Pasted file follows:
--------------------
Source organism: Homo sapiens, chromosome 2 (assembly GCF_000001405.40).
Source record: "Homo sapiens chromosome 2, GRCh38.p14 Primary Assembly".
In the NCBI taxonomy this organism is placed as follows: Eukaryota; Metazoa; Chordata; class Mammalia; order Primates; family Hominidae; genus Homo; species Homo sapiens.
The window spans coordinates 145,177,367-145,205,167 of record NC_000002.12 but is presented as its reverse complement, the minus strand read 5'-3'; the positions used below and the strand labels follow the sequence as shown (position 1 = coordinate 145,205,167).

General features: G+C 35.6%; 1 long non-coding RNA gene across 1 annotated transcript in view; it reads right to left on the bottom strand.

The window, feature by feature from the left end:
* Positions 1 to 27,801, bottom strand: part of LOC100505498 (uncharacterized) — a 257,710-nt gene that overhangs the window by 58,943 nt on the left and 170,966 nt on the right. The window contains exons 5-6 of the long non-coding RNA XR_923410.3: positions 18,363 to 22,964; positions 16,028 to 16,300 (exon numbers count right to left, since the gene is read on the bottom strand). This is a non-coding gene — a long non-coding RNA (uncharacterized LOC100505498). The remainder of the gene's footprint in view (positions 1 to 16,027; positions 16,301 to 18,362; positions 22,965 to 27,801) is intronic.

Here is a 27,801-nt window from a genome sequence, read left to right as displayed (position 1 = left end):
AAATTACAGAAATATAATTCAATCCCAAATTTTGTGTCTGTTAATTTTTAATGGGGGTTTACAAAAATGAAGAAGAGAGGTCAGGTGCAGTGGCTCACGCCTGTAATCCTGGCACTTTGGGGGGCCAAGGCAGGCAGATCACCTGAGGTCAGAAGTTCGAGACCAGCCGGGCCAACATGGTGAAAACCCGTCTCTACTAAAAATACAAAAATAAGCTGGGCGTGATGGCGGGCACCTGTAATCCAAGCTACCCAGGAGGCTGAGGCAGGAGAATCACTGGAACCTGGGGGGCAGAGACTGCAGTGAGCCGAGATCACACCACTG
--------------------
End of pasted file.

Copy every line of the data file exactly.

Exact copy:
Source organism: Homo sapiens, chromosome 2 (assembly GCF_000001405.40).
Source record: "Homo sapiens chromosome 2, GRCh38.p14 Primary Assembly".
In the NCBI taxonomy this organism is placed as follows: Eukaryota; Metazoa; Chordata; class Mammalia; order Primates; family Hominidae; genus Homo; species Homo sapiens.
The window spans coordinates 145,177,367-145,205,167 of record NC_000002.12 but is presented as its reverse complement, the minus strand read 5'-3'; the positions used below and the strand labels follow the sequence as shown (position 1 = coordinate 145,205,167).

General features: G+C 35.6%; 1 long non-coding RNA gene across 1 annotated transcript in view; it reads right to left on the bottom strand.

The window, feature by feature from the left end:
* Positions 1 to 27,801, bottom strand: part of LOC100505498 (uncharacterized) — a 257,710-nt gene that overhangs the window by 58,943 nt on the left and 170,966 nt on the right. The window contains exons 5-6 of the long non-coding RNA XR_923410.3: positions 18,363 to 22,964; positions 16,028 to 16,300 (exon numbers count right to left, since the gene is read on the bottom strand). This is a non-coding gene — a long non-coding RNA (uncharacterized LOC100505498). The remainder of the gene's footprint in view (positions 1 to 16,027; positions 16,301 to 18,362; positions 22,965 to 27,801) is intronic.

Here is a 27,801-nt window from a genome sequence, read left to right as displayed (position 1 = left end):
AAATTACAGAAATATAATTCAATCCCAAATTTTGTGTCTGTTAATTTTTAATGGGGGTTTACAAAAATGAAGAAGAGAGGTCAGGTGCAGTGGCTCACGCCTGTAATCCTGGCACTTTGGGGGGCCAAGGCAGGCAGATCACCTGAGGTCAGAAGTTCGAGACCAGCCGGGCCAACATGGTGAAAACCCGTCTCTACTAAAAATACAAAAATAAGCTGGGCGTGATGGCGGGCACCTGTAATCCAAGCTACCCAGGAGGCTGAGGCAGGAGAATCACTGGAACCTGGGGGGCAGAGACTGCAGTGAGCCGAGATCACACCACTG